"Goldie Vance" Puts Together the Clues With Larson & Williams

Got a mystery? Goldie Vance will solve it!

BOOM! Box's upcoming "girl detective" miniseries stars Goldie, a 16-year-old girl who hones her detective skills Crossed Palms, the Florida resort she's lived in since she was a kid. Driven to figure out how everything from cars to people work, Marigold "Goldie" Vance spends her free time solving mysteries with her best pal Cheryl and hotel detective Walter.

We spoke with writer Hope Larson and artist Brittney Williams about the origins of the series, reinvigorating the girl detective sub-genre and the other colorful characters Goldie finds herself surrounded by.

CBR News: Brittney, you were already attached to this project when editor Shannon Watters contacted Hope about pitching for it. What were your earliest reactions when you heard BOOM! wanted to do a girl detective story?

Brittney Williams: Imagine the flailing Kermit the Frog gif -- that was my initial physical reaction. I was down for it!

Were there any story details or characters the editors presented, or was that all you two?

Hope Larson: Beyond "girl detective," it was all me and Brittney!

Was this concept something you saw the market lacking, an idea that captured your imagination, or a maybe a bit of both?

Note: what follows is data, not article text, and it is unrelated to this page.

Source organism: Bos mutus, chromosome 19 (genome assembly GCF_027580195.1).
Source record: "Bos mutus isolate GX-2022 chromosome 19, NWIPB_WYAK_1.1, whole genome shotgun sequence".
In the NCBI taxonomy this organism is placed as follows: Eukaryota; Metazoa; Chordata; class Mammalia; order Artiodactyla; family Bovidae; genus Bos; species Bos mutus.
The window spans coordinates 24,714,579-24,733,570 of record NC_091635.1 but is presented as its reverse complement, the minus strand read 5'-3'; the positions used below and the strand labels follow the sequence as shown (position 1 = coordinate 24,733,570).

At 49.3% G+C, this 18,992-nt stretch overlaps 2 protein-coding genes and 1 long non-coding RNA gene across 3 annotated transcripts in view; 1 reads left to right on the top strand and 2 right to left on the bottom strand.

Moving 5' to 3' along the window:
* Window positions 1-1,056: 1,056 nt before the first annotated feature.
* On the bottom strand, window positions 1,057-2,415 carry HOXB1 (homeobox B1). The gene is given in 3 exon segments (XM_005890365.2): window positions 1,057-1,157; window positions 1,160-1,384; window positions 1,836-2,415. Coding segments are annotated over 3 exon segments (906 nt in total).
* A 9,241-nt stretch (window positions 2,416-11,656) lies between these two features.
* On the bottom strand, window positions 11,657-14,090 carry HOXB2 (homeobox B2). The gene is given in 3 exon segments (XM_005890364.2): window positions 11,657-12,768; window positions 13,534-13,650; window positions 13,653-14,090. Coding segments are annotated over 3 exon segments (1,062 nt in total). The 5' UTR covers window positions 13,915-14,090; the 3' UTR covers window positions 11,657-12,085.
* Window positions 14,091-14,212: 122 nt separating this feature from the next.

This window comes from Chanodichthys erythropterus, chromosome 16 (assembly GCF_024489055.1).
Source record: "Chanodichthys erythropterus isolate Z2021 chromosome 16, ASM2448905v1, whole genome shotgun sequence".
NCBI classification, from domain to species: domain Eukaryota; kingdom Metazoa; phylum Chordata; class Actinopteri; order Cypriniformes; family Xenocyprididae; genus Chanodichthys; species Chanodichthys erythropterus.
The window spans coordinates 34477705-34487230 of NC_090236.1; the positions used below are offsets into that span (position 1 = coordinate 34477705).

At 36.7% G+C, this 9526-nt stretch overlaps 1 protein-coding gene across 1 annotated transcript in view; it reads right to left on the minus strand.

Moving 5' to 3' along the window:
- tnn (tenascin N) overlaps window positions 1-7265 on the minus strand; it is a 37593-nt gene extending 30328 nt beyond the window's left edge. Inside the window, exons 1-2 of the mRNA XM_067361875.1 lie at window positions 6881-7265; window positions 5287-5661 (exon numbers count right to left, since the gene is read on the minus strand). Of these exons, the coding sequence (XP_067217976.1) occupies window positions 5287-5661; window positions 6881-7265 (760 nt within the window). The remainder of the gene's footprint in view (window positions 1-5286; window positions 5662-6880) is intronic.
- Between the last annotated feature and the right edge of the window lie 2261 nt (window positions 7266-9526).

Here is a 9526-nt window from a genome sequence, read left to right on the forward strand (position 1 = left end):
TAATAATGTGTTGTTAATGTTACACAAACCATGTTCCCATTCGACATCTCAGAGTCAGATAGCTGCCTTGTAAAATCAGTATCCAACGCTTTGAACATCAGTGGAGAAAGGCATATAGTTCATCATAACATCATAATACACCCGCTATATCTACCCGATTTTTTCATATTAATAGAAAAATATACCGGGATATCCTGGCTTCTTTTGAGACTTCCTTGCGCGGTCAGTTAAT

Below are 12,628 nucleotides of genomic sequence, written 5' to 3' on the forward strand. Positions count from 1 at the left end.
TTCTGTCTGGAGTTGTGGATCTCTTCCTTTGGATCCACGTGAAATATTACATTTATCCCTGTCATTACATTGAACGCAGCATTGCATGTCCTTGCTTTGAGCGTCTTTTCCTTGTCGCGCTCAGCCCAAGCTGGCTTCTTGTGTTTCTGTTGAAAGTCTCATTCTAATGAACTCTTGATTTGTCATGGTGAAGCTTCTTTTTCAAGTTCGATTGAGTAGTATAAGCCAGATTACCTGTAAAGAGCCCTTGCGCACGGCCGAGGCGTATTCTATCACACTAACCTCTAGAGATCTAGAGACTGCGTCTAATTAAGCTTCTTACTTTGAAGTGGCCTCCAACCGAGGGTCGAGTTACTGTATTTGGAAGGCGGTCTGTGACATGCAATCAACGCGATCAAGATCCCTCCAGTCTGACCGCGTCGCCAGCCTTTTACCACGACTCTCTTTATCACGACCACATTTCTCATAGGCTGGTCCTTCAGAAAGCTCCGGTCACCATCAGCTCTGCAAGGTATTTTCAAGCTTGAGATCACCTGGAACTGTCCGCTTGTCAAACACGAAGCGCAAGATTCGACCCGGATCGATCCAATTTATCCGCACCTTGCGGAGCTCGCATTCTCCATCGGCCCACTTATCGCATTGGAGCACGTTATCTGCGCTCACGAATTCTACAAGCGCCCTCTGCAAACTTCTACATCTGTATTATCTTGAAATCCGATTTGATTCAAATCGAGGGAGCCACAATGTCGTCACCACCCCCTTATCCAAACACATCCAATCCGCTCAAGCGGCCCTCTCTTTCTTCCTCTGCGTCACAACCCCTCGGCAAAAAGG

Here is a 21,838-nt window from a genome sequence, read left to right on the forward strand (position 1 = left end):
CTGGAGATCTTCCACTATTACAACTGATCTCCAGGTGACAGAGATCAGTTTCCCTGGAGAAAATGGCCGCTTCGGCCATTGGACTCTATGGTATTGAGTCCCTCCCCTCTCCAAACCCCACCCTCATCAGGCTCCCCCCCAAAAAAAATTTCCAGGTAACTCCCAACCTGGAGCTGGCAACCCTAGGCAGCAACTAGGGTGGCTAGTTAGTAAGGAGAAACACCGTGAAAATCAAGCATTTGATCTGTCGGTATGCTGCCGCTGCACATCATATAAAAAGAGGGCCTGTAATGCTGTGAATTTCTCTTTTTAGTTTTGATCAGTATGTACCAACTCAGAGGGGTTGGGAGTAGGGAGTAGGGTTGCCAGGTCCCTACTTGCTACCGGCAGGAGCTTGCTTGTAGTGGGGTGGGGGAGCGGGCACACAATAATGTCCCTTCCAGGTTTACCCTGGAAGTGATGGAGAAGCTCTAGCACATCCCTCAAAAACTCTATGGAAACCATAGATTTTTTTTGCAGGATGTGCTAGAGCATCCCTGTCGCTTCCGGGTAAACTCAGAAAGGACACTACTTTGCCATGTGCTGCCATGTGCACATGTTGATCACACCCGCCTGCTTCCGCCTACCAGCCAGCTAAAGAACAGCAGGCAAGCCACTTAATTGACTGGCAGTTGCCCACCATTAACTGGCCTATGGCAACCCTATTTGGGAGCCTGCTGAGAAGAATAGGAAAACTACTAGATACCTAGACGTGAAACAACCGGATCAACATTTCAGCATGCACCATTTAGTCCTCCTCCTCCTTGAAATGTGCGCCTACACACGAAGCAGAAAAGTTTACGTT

Larson: I think [editor] Dafna [Pleban] was the one spearheading this whole girl detective thing, and seeing a hole in the market, to be gross and commercial about it. I just thought it sounded like a fun project to write.

Now, of course, there's that CBS "Nancy Drew" reboot where she's in her 30s, so clearly a few people have been craving some girl-detective action.

Williams: It was mainly the idea that captured my imagination. If it sounds fun, I'll draw it!

Once the two of you teamed up, what was the process like for nailing down the looks and the story?

Larson: I submitted a short pitch and character descriptions for the cast and supporting characters, and those went to Brittney almost immediately. We've created the characters and the vibe of the story as a team.

Williams: After reading Hope's pitch and character descriptions, it went from there. I'd draw some things, then share with Hope and our editors Dafna and Shannon. We'd all talk about what worked best and what didn't until we arrived at the better idea. Collaboration nation!

How would you describe the world of "Goldie Vance?" The concept seems to have some retro or classic flavors to it, with the hotel detective angle and some of the design elements, but are they also dealing with modern technology?

Larson: It's in a gray area between retro and historical. I do have some historical projects where I try to be as accurate as possible about the time period, but this story is looser and more playful. I'm not a big Tarantino fan, but I do like the way he approaches projects like "Inglourious Basterds" and "The Hateful Eight." "Goldie Vance" is grounded in global politics and technology of the early 1960s, but it's not exactly the real world. As for modern tech, they aren't dealing with any of that. No cell phones. No mysterious, world-ending devices.

Williams: Historically inaccurate, accurate, retro-land with no modern technology!